Rudolf Carnap


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Rudolf Carnap, largely known for his development of logical empiricism, was born on May 18, 1891 in Ronsdorf, Germany. Although his parents were profoundly Protestant, their tolerant views allowed Carnap to make a smooth transition into the more pantheistic and scientific ideology he developed later in his life. Between 1910-14, he studied mathematics, physics and philosophy at both the University of Jena and Freiburg im Breisburg. In Jena he was greatly influenced by the mathematician and logician, Gottlob Frege. His studies though, were interrupted by his service in the military. After World War I, he returned to Jena to finish his doctoral degree in philosophy which he completed in 1921. He then conducted personal research for several years on logic and the foundations of physics. This research lasted until 1926, when Moritz Schlick invited him to the University of Vienna as a member of the faculty and the Vienna Circle. This was a group founded by Schlick as an interdisciplinary forum for professors to discuss philosophical issues. Carnap became a vital member of this group and out of their discussions, the theory of logical positivism began to take shape.

Logical positivism (or logical empiricism) was both a result of his influences in Vienna, and Carnap’s desire to create a new philosophy that completely severed all ties with metaphysical ideology. As an advocate of exploring and sharing ideas with his fellow colleagues, Carnap found the Vienna Circle to be an especially productive environment. This sharing of intellectual ideas expanded beyond Vienna and into other cities such as Berlin, where he met the empiricist Hans Reichenbach. Together they founded the journal Erkenntnis (1930-40), as a forum for the new ideas developing in scientific philosophy. The Vienna Circle conversations, especially with Moritz Schlick, helped Carnap develop his ideas of logical empiricism through an analysis of the language of science, specifically in the construction of formal and logical systems. He was especially interested in the areas of semantics and inductive logic. Although Carnap was influenced by Ludwig Wittgenstein’s ideas of truth in logical conceptions, their philosophical foundations diverged as Wittgenstein seemed more interested in individual and aesthetic conceptions of philosophy, while Carnap focused on a more scientific philosophy. He pursued this area of research by asserting that sentences and terms, those words and ideas that humans use initially in their observations and descriptions of the world, could be reduced to a second empirical level of thought. This is detailed in his work The Logical Structure of the World (Der logische Aufbau der Welt). Later, he furthered this idea by arguing that these empirical statements could then be tested and described in the language of physics. He felt this concept of physicalistic materialism could be used in both the physical and social sciences. Carnap eventually left Vienna and in 1931, took the position of Professor of Natural Philosophy in Prague, where he continued to develop his conceptions of empiricism. In 1935, as the threat of Nazism grew intolerable for Carnap, he left Prague, opting to move to the United States to continue his work.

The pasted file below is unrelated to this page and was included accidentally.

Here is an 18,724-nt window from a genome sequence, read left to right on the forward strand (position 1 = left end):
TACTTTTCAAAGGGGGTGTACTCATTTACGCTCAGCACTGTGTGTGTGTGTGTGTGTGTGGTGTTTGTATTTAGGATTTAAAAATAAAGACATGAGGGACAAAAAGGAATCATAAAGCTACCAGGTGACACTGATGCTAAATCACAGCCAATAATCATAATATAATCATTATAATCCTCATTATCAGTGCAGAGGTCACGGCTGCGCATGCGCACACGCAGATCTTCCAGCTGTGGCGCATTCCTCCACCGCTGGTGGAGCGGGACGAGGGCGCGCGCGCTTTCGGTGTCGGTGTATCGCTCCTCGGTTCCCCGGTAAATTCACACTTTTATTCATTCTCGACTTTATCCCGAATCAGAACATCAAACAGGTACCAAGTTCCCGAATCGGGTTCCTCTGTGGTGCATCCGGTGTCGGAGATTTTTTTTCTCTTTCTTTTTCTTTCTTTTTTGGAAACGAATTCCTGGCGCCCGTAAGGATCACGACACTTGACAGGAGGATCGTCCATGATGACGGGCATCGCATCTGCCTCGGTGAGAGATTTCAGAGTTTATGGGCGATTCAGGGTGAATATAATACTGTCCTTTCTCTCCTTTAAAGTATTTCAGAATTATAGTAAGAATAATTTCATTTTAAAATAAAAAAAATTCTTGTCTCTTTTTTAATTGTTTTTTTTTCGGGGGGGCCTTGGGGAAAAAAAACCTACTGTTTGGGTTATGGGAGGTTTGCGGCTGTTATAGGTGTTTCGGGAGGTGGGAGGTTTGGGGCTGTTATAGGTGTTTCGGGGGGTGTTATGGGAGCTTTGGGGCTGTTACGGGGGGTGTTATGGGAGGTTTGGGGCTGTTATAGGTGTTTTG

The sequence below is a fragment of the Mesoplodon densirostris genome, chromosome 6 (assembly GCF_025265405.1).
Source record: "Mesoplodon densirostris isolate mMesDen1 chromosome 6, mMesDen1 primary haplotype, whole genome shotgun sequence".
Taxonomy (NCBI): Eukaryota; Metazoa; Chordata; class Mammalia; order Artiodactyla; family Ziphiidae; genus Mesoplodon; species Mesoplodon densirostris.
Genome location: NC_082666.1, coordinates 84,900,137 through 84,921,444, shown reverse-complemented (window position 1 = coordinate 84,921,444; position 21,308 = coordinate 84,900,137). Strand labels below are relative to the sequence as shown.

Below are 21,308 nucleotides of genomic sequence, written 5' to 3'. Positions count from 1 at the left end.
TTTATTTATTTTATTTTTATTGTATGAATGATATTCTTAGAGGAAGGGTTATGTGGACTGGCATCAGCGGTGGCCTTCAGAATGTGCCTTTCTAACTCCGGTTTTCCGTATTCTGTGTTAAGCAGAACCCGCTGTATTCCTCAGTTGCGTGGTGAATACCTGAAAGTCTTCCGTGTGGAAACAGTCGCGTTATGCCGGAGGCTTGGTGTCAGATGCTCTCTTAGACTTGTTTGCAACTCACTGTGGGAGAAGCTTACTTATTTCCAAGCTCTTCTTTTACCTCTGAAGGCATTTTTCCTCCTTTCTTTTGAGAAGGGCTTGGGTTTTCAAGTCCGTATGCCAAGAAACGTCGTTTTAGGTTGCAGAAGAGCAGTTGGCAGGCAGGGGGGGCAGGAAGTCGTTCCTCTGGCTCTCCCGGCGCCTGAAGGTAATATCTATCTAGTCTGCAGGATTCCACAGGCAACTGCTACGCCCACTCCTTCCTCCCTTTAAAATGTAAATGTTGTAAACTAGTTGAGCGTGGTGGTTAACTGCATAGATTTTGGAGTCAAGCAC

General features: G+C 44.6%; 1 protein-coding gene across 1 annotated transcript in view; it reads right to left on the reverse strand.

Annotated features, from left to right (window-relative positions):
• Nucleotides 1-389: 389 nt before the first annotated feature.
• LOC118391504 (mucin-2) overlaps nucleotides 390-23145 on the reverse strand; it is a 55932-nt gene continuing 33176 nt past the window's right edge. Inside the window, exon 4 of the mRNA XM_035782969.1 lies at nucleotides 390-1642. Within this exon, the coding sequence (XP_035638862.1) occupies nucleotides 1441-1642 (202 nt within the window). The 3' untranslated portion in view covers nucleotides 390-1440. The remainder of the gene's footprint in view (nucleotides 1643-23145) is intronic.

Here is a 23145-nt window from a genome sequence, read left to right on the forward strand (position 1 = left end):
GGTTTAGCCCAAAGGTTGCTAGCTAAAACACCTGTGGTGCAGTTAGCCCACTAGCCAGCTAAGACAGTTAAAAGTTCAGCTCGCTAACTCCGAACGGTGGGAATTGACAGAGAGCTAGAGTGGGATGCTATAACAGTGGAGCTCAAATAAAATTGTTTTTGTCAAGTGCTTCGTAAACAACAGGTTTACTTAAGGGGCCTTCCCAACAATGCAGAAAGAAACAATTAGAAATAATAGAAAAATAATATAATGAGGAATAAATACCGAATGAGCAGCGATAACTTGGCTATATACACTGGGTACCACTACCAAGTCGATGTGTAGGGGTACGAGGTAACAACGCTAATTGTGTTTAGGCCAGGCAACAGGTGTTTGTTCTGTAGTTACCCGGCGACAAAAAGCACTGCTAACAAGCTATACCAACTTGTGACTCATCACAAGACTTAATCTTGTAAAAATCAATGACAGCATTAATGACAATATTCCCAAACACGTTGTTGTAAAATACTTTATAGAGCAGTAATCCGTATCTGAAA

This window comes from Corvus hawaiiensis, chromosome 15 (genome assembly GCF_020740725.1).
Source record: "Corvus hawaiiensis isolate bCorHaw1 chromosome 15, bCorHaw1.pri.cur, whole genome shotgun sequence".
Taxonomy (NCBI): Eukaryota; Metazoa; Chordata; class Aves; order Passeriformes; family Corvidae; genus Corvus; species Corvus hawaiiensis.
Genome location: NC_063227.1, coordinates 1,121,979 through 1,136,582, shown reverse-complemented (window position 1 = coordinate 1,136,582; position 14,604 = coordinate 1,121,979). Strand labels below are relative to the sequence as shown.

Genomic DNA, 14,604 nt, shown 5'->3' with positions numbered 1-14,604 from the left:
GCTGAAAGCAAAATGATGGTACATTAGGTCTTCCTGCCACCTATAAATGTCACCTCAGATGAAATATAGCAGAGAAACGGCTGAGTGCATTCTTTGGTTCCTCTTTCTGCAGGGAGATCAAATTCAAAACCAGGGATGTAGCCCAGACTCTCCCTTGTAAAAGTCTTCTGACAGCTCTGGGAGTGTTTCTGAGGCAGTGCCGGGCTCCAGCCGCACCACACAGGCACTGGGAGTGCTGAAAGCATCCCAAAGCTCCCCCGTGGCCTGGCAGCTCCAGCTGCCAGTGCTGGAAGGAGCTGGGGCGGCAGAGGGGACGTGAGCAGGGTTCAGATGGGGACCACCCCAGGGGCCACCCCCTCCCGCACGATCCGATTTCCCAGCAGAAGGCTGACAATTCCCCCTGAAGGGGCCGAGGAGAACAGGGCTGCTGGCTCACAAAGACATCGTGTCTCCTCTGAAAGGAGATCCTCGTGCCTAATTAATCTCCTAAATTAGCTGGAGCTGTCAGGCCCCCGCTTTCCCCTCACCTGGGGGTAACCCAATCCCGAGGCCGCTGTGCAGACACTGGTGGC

In the United States, Carnap first served on the faculty of the University of Chicago. He stayed there until 1952, with the exception of the 1940-41 academic year, where he served as a visiting professor at Harvard University. Here he was surrounded by intellectuals such as the British philosopher Bertrand Russell, who was one of Carnap’s greatest philosophical influences. Chicago proved to provide a rich intellectual community for Carnap. With sociologist Otto Neurath and philosopher Charles Morris, he founded the publication, "International Encyclopedia of Unified Science." This publication focused on issues concerning the philosophy of science, in areas such as mathematics and certain branches of empirical science. After 1945, he began to rigorously pursue a formal system of inductive logic, writing the book, Logical Foundations in Probability in 1950. Here he writes in depth how probability can be used when imparting evidence upon a proposed hypothesis. After leaving Chicago he continued to work with probability throughout his service at the Institute for Advance Study in Princeton (1952-1954). Carnap then took a professorship at the University of California, Los Angeles; during this time and until his death in 1970 he continued to further his theory of inductive logic. 

-Christina Weber-